In response to patent protection losses, as well as other competitive and product safety challenges, in 2011 the company consolidated several drug manufacturing units under the Janssen Pharmaceuticals unit to increase operational efficiencies. J&J has kept its operations nimble through other cost-control programs through the years. It reduced annual expenses by $1.5 billion between 2009 and the end of 2011 through a restructuring program that workforce reductions, streamlining of sales and administrative organizations, and the divestiture of a few noncore businesses including its animal health and dermatology units. In addition, it closed two plants as part of the restructuring of its cardiovascular division. The reshuffling allows J&J to focus its resources on core product development and commercialization efforts.
Mergers & Acquisitions
J&J's restructuring efforts have not precluded expansion efforts in some areas of the business. In 2011 J&J completed a $2.4 billion tender offer to take full control of vaccine maker Crucell through a share tender offer; it already owned an 18% stake in the firm. It raised its stake to 98.9% through the tender offer, and the remaining Crucell shares were gathered up through a buyout offer that concluded in March 2012. The purchase gives J&J full access to Crucell's existing vaccines and its promising influenza drug pipeline, which is based on its monoclonal antibody (MAb, or single-source protein) technology.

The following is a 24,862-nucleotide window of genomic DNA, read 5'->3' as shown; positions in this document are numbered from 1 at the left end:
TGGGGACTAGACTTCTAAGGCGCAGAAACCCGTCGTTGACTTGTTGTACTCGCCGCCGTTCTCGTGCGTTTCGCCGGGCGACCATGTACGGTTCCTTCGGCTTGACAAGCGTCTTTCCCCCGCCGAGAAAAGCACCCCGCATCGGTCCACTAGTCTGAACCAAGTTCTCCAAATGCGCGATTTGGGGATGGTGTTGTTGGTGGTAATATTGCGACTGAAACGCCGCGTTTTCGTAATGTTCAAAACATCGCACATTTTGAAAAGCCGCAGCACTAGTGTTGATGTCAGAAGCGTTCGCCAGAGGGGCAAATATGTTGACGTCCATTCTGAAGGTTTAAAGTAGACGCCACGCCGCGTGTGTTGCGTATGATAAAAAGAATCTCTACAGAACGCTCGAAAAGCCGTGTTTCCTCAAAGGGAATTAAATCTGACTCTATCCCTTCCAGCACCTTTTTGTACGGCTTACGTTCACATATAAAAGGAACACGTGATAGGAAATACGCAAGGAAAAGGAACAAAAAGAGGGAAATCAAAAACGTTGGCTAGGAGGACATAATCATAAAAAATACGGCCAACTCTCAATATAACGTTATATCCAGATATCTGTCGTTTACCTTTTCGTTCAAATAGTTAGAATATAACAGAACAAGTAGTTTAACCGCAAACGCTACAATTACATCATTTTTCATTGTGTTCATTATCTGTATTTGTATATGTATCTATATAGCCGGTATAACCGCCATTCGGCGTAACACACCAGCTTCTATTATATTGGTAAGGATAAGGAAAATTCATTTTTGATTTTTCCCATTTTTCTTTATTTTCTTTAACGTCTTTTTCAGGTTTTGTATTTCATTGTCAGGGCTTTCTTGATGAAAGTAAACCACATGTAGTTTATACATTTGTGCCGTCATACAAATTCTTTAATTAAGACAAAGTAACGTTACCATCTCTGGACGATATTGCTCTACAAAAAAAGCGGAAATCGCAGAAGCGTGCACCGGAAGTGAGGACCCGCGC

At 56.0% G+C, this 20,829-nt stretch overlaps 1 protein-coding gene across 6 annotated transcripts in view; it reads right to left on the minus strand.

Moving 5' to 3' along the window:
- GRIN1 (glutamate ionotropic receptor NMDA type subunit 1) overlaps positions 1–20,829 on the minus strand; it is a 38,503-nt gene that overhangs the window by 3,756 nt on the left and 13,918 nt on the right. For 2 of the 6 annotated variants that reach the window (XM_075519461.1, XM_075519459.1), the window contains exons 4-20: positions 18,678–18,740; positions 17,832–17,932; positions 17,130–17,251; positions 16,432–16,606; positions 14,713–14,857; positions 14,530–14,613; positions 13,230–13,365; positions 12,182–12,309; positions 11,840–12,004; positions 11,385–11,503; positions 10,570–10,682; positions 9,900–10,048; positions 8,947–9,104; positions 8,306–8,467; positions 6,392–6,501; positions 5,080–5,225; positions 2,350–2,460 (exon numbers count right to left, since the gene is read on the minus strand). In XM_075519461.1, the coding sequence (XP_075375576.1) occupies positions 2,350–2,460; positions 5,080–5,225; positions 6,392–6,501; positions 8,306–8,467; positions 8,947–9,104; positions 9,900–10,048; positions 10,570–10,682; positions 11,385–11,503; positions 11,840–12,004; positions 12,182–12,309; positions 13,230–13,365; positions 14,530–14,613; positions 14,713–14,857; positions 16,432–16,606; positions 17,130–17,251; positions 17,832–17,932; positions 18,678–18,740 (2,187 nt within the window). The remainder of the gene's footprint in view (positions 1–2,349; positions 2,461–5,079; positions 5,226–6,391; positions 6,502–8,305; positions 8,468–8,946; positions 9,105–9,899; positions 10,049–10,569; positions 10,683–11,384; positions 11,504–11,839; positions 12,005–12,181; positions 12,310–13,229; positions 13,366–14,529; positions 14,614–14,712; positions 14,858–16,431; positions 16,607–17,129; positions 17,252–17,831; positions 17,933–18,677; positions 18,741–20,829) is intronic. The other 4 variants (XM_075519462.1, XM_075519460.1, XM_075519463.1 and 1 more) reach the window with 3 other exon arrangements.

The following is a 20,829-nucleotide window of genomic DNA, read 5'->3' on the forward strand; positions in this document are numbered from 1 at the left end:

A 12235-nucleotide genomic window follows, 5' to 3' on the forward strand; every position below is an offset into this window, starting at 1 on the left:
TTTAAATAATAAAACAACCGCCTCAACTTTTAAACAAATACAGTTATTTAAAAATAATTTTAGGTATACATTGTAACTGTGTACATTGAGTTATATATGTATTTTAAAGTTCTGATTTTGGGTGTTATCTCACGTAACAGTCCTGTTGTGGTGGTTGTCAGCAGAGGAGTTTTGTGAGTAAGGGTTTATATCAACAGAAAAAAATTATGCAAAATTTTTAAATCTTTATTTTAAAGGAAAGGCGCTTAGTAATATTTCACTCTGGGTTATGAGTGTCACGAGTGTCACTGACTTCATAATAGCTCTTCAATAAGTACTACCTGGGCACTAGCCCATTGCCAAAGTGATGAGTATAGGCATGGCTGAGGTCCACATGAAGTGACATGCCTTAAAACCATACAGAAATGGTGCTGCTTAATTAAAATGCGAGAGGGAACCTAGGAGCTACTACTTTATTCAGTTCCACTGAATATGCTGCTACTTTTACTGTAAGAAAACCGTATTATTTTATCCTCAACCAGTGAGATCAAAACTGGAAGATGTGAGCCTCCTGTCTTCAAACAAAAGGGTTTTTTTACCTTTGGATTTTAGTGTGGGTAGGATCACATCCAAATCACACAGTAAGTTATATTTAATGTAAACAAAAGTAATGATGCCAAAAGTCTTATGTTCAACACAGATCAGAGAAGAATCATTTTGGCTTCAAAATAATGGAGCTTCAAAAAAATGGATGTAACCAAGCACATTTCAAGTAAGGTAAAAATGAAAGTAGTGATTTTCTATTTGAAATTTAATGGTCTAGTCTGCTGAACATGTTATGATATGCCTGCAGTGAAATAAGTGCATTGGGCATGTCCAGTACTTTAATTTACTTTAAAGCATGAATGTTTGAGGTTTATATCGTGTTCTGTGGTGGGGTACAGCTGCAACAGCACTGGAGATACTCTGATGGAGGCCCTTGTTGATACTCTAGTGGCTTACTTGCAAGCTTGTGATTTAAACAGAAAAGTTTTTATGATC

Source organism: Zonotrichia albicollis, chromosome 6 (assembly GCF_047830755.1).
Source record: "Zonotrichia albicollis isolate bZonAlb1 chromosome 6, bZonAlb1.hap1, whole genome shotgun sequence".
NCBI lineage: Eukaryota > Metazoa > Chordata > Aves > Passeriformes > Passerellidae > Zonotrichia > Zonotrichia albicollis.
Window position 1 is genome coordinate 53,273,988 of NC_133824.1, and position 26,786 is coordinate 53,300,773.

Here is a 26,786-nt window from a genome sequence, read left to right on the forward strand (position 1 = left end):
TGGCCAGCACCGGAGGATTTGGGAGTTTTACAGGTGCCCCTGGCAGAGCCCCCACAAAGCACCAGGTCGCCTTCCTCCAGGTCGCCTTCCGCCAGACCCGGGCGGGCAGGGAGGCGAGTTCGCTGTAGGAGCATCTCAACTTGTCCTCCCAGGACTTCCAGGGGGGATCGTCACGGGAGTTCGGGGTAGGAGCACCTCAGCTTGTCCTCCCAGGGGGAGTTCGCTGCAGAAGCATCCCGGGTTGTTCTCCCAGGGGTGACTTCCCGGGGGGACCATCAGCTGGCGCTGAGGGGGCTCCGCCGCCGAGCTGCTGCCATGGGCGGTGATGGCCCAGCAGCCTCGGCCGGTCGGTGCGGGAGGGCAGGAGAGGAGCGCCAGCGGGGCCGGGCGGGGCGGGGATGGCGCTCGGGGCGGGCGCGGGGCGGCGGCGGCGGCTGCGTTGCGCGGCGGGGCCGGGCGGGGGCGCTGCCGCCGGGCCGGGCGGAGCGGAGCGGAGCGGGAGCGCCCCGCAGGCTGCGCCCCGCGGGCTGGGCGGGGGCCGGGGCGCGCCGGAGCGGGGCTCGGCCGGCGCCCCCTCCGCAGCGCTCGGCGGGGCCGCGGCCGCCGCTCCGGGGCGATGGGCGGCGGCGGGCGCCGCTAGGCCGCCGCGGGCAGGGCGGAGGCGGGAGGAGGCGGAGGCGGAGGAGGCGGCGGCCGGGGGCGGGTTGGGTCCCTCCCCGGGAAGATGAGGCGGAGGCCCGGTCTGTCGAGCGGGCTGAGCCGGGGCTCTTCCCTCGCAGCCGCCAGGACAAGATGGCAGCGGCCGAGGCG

Following that purchase, J&J acquired orthopedic medical device maker Synthes for a whopping $20 billion in mid-2012. The purchase expanded the company's operations in the areas of trauma (bone screws and plates), spinal implants, tissue repair, and surgical power tools. J&J is integrating Synthes into its DePuy subsidiary to form the DePuy Synthes Companies of Johnson & Johnson organization. The new entity is not only the largest business within J&J's medical and diagnostic segment, it is also the top global orthopedics device manufacturer.
Like other drug and device makers, the company's emerging market strategy led to expansion in China in 2012 through the purchase of private surgical supply company Guangzhou Bioseal Biotechnology (Bioseal). Bioseal manufactures a fibrin sealant derived from porcine plasma (pig's blood) used to control bleeding during surgery. The acquisition complements the Ethicon biosurgery product portfolio available in China. J&J also established a device and diagnostic research center in China in 2011. – less